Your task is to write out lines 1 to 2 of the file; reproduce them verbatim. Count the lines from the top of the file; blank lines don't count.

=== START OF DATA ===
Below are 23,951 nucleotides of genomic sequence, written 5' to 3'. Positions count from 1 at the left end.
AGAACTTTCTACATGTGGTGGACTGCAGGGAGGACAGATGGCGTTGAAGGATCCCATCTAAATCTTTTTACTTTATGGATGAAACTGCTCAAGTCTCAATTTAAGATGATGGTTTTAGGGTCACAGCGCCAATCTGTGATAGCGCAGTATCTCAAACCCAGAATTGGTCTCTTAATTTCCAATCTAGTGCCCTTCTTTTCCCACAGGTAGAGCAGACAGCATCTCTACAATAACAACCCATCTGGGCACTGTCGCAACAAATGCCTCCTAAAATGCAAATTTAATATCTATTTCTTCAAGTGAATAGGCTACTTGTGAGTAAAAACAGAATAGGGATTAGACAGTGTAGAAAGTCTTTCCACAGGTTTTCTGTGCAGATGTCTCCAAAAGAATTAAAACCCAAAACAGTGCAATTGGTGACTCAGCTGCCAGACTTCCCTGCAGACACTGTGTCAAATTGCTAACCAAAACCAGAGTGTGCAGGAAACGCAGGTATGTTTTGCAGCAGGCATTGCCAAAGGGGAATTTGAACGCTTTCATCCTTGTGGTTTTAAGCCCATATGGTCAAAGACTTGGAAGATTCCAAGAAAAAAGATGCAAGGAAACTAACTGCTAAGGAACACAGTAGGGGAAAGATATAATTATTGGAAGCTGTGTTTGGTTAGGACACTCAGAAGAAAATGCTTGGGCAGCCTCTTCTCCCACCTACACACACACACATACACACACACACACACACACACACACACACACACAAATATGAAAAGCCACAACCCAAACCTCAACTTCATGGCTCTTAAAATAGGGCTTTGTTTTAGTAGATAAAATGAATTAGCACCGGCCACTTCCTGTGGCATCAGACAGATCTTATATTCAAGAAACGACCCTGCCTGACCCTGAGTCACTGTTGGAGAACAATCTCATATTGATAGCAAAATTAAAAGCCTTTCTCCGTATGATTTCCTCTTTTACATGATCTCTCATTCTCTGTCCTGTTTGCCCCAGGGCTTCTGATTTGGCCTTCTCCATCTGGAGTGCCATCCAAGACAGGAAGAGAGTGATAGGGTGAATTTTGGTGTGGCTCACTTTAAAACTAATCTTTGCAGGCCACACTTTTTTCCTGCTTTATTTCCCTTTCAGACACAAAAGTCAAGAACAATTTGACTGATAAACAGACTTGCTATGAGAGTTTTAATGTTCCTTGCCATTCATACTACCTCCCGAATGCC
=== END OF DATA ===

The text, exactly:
Below are 23,951 nucleotides of genomic sequence, written 5' to 3'. Positions count from 1 at the left end.
AGAACTTTCTACATGTGGTGGACTGCAGGGAGGACAGATGGCGTTGAAGGATCCCATCTAAATCTTTTTACTTTATGGATGAAACTGCTCAAGTCTCAATTTAAGATGATGGTTTTAGGGTCACAGCGCCAATCTGTGATAGCGCAGTATCTCAAACCCAGAATTGGTCTCTTAATTTCCAATCTAGTGCCCTTCTTTTCCCACAGGTAGAGCAGACAGCATCTCTACAATAACAACCCATCTGGGCACTGTCGCAACAAATGCCTCCTAAAATGCAAATTTAATATCTATTTCTTCAAGTGAATAGGCTACTTGTGAGTAAAAACAGAATAGGGATTAGACAGTGTAGAAAGTCTTTCCACAGGTTTTCTGTGCAGATGTCTCCAAAAGAATTAAAACCCAAAACAGTGCAATTGGTGACTCAGCTGCCAGACTTCCCTGCAGACACTGTGTCAAATTGCTAACCAAAACCAGAGTGTGCAGGAAACGCAGGTATGTTTTGCAGCAGGCATTGCCAAAGGGGAATTTGAACGCTTTCATCCTTGTGGTTTTAAGCCCATATGGTCAAAGACTTGGAAGATTCCAAGAAAAAAGATGCAAGGAAACTAACTGCTAAGGAACACAGTAGGGGAAAGATATAATTATTGGAAGCTGTGTTTGGTTAGGACACTCAGAAGAAAATGCTTGGGCAGCCTCTTCTCCCACCTACACACACACACATACACACACACACACACACACACACACACACACACAAATATGAAAAGCCACAACCCAAACCTCAACTTCATGGCTCTTAAAATAGGGCTTTGTTTTAGTAGATAAAATGAATTAGCACCGGCCACTTCCTGTGGCATCAGACAGATCTTATATTCAAGAAACGACCCTGCCTGACCCTGAGTCACTGTTGGAGAACAATCTCATATTGATAGCAAAATTAAAAGCCTTTCTCCGTATGATTTCCTCTTTTACATGATCTCTCATTCTCTGTCCTGTTTGCCCCAGGGCTTCTGATTTGGCCTTCTCCATCTGGAGTGCCATCCAAGACAGGAAGAGAGTGATAGGGTGAATTTTGGTGTGGCTCACTTTAAAACTAATCTTTGCAGGCCACACTTTTTTCCTGCTTTATTTCCCTTTCAGACACAAAAGTCAAGAACAATTTGACTGATAAACAGACTTGCTATGAGAGTTTTAATGTTCCTTGCCATTCATACTACCTCCCGAATGCC